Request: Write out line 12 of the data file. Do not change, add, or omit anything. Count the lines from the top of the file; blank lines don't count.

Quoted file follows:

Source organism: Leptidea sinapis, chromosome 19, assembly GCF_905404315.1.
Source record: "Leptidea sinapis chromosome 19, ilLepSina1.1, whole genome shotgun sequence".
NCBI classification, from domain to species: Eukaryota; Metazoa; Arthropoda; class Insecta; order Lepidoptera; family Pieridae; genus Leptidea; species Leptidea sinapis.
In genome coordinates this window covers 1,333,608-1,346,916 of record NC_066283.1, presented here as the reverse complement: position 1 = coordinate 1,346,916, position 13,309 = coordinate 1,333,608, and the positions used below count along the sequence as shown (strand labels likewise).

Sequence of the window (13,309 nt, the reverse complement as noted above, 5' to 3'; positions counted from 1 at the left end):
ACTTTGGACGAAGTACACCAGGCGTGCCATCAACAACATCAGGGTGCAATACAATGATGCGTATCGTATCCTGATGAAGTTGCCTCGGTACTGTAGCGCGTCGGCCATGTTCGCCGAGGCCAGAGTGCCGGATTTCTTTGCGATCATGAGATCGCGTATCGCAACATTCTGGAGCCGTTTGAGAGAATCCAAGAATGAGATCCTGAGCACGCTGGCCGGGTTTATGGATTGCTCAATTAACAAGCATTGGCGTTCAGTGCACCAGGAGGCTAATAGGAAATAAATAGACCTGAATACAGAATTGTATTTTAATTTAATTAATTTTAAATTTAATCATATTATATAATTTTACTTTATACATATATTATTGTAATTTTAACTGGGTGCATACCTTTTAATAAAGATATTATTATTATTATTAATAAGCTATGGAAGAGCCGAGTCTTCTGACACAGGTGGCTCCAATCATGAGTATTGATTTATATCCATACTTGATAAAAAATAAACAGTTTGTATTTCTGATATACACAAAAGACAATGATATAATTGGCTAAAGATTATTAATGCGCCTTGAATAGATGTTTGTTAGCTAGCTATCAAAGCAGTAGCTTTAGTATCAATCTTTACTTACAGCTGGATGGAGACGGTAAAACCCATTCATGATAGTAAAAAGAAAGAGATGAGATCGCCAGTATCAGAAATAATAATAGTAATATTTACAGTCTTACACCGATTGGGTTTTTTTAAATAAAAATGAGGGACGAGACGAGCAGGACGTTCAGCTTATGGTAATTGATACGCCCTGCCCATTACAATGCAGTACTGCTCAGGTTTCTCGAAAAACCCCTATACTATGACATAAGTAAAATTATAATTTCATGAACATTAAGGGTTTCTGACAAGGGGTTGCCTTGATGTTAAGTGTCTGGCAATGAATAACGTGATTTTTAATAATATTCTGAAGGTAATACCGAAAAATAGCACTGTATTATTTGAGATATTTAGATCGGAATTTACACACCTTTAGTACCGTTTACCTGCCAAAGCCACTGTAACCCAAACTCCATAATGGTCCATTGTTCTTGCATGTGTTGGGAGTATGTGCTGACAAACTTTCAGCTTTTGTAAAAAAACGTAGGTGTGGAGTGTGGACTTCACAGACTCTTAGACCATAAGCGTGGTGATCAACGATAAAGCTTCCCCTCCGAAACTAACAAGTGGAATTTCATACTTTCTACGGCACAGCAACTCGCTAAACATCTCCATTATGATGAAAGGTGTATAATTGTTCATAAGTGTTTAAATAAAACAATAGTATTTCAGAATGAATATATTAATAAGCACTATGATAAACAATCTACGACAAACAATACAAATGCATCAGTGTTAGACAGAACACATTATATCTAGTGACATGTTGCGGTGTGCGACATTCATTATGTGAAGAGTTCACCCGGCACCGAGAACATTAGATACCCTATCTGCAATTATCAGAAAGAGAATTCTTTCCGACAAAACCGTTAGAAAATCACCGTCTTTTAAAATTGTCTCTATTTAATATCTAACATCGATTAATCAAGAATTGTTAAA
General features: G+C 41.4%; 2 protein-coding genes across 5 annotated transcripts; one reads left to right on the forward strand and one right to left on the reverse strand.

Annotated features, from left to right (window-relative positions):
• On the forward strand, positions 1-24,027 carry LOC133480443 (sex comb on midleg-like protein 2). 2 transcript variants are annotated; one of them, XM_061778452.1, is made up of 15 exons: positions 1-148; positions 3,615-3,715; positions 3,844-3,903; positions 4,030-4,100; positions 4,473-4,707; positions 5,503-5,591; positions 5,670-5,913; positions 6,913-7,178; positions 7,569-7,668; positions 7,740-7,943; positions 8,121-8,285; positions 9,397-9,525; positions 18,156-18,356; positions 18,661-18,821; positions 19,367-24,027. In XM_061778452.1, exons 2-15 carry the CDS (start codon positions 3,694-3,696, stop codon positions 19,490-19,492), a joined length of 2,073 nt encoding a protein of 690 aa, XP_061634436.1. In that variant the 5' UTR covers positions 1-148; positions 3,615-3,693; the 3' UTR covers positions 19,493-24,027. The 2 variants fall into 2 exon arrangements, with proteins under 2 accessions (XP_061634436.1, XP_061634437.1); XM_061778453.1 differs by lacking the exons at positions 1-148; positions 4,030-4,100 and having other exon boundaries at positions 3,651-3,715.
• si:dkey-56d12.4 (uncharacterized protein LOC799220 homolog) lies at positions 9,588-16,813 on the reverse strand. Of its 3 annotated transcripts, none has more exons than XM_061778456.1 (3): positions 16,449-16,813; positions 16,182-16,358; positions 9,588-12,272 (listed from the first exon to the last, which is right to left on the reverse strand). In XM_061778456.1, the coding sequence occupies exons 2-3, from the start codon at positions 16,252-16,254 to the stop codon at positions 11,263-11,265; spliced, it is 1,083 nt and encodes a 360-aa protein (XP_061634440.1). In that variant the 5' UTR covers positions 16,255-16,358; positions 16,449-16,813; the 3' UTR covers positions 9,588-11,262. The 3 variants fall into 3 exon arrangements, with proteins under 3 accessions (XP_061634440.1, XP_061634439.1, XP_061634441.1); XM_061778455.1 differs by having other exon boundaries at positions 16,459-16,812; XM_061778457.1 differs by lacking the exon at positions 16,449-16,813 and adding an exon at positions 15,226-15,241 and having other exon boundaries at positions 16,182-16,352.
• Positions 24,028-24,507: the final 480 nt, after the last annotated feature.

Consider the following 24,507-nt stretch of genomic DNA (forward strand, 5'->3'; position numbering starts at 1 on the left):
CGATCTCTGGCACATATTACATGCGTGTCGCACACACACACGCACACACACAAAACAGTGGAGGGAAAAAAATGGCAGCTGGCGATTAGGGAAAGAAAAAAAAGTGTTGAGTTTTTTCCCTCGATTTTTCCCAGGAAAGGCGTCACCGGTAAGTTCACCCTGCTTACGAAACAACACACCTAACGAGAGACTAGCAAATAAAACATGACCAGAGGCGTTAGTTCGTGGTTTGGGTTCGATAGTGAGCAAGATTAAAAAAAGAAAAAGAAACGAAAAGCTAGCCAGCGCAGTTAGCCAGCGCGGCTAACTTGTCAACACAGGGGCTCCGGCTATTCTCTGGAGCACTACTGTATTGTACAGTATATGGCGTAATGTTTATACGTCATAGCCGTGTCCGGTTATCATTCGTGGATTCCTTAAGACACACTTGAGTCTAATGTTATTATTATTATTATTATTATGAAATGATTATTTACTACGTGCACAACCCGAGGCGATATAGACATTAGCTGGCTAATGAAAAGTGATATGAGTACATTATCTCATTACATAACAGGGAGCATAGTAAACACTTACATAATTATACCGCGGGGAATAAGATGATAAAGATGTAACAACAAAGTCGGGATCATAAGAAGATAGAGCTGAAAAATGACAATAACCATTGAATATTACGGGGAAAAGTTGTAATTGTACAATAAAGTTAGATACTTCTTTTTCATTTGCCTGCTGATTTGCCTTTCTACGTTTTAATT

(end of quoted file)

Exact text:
Consider the following 24,507-nt stretch of genomic DNA (forward strand, 5'->3'; position numbering starts at 1 on the left):